- Wednesday 1 October 2003
One of the Loire's best-kept secrets, Savennières can be dry or sweet and can be aged for 10 years or more, writes STEPHEN BROOK
In days of yore, such was the reputation of Savennières that rich bourgeois families from Paris or Angers eagerly bought vineyards and built country residences on the spot. The prized white wine, made from Chenin Blanc, fetched high prices, with Josephine Bonaparte among those who esteemed it highly. But like many once celebrated wines, Savennières fell from fashion, and by 1980 the area under vine had declined to 60ha (hectares).
Today, overlooking the Loire just west of Angers, Savennières remains a small wine-producing area, with a mere 130ha of vineyards. Yet the district boasts no fewer than 17 sprawling châteaux, five of them still active estates. These châteaux were mostly built in the mid-19th century, although some originated much earlier.
The vines are planted on the gentle southeast-facing slopes of the plateau behind the cliffs that plunge down to the Loire below. Other vines cover the sides of the valleys that lie at right angles to the river. The valleys are called coulées and the most famous is Coulée de Serrant.
The vineyards encircle three villages: from east to west they are Epiré, Savennières, and La Possonnière. Growers in each sector praise their local terroir, but it's generally accepted that the best soils are around Epiré and Savennières. The soils are predominantly schist, but the topsoils contain elements of quartz, sandstone and loess. In some places large stones dot the surface and reflect the summer heat back up onto the vines.
To complicate matters further there are two sub-appellations. The first is the 16ha Savennières Roche aux Moines, a site that attains exceptional ripeness and is shared between three estates: Domaine aux Moines, Château de Chambureau, and the Clos de la Coulée de Serrant. Coulée de Serrant itself is a monopoly of 7ha generally recognised as the region's supreme site.
Given the splendour of the terroir, and the skill and ambition of its best producers, one wonders why the wines are not better known. Production is limited, at around 500,000 bottles a year, yet many estates are still selling older vintages at very reasonable prices. Part of the explanation is that the stylistic definition of Savennières has become confused. Dining with six producers, I take a back seat as they argue, cordially but fervently, among themselves.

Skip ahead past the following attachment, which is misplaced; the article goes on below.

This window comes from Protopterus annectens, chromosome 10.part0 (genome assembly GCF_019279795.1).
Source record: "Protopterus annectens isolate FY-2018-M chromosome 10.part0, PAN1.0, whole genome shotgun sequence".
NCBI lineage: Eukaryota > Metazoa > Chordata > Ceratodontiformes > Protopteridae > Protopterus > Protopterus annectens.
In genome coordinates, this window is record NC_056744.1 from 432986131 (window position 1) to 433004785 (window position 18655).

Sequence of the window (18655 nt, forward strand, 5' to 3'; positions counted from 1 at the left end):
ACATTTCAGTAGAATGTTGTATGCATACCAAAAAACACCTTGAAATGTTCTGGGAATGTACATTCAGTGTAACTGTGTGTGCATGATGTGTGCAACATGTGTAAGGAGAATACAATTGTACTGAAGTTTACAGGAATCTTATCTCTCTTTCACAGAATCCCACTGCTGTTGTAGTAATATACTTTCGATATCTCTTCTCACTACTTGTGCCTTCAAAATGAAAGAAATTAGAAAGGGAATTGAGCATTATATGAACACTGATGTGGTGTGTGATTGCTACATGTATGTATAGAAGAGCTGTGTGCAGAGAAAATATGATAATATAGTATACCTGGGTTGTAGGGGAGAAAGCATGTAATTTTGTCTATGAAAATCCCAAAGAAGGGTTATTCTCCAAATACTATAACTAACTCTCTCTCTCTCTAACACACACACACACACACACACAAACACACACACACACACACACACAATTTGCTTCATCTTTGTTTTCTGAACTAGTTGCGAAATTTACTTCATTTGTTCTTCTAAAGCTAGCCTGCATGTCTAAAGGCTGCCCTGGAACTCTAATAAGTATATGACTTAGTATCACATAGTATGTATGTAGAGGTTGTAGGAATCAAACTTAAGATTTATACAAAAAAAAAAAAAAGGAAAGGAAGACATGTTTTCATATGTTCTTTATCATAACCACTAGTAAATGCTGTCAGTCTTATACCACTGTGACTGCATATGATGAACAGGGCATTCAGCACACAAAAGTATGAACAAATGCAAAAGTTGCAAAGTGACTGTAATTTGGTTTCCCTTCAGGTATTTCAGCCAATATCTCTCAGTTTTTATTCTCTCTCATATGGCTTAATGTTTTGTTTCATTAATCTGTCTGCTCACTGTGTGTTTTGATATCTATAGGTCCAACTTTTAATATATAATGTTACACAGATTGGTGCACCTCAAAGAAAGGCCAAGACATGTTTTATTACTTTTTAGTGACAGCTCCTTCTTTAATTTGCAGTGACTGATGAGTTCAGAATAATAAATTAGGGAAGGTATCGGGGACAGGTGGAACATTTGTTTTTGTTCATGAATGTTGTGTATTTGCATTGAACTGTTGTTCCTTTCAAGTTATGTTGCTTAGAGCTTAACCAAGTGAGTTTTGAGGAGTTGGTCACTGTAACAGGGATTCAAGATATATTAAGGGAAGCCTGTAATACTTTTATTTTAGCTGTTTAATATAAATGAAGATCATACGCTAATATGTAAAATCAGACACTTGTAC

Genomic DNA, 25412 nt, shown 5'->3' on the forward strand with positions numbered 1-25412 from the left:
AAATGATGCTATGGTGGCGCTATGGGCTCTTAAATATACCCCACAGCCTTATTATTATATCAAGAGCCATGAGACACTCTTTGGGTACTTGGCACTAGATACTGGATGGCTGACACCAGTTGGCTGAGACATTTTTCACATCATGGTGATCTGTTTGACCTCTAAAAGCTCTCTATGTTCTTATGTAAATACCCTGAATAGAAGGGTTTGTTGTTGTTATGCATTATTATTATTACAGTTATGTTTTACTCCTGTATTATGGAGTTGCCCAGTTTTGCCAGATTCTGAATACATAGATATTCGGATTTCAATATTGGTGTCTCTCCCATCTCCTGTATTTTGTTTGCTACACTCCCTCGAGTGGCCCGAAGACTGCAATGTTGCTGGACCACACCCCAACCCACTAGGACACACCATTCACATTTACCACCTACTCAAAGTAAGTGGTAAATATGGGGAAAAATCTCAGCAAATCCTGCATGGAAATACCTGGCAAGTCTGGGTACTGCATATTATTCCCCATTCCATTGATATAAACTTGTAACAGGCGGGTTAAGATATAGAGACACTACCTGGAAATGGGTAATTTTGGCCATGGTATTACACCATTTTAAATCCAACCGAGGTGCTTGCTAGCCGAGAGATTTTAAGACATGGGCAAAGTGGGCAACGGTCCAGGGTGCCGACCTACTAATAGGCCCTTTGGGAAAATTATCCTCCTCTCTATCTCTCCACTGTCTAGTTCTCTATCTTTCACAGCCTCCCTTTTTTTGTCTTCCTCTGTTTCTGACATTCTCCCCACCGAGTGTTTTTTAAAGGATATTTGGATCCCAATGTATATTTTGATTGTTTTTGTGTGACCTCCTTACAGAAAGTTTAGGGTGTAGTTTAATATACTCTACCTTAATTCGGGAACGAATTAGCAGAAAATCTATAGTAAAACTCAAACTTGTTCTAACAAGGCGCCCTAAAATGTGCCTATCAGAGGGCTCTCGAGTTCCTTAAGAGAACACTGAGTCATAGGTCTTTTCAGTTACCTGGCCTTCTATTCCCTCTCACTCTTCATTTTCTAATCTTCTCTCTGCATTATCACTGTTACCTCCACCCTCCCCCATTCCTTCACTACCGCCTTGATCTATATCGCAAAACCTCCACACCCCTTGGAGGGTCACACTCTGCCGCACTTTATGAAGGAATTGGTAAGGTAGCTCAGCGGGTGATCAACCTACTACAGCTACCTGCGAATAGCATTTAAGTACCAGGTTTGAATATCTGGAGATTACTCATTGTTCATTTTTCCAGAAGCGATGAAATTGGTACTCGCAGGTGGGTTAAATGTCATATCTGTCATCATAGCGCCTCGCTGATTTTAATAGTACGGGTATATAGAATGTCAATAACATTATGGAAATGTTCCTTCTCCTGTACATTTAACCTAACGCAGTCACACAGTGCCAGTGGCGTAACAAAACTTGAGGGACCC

I arrive with my own preconception of Savennières: a wine that is dignified, well structured, austere in its youth, and firm and dry throughout its life, scented with apples and quince yet distinctly mineral; it also has a capacity to age for 10 years or more, gradually developing more complex aromas.
This model of Savennières is matched by the wines from such estates as Château d'Epiré, Domaine du Closel and Domaine aux Moines. The wines are vinified in tanks. If they encounter wood during their ageing process, it is usually in the form of older barriques, often of 400-litre rather than 225-litre capacity. Complete dryness is the goal, although in some vintages (1997, 2001) the grapes can be so rich in sugar that a few grams of residual sugar remain. Oakiness is not desirable, nor is butteriness, so efforts are made to avoid malolactic fermentation, although some lots spontaneously go through the process. The wines are bottled in the late spring or summer. They are tight and unyielding in their youth, but the philosophy behind this style of winemaking is that essentially reductive winemaking will allow the terroir to express itself vigorously after a few years in bottle.
Certainly some of the older wines, such as the superb 1995 from Domaine aux Moines, the 1995 Cuvée Spéciale from Château d'Epiré, and the 1989 Cuvée Spéciale from Closel, are true to this image. These are wines with exactly the complex blend of lushness, minerality and length of flavour that makes them so welcome at the dinner table.
But since 1995 some producers, such as Pierre Soulez, have been taking a different approach. 'I'm trying to make wines that are rounder than traditional Savennières and accessible when young,' says Soulez. 'I don't force my wines through malolactic fermentation but I'm not unhappy if it occurs. I will also age my wine through a second winter if possible. Many estates have to bottle before the summer heat because their cellars aren't air-conditioned. I've equipped my cellars to withstand the summers, so I can age the wines for much longer on the fine lees.'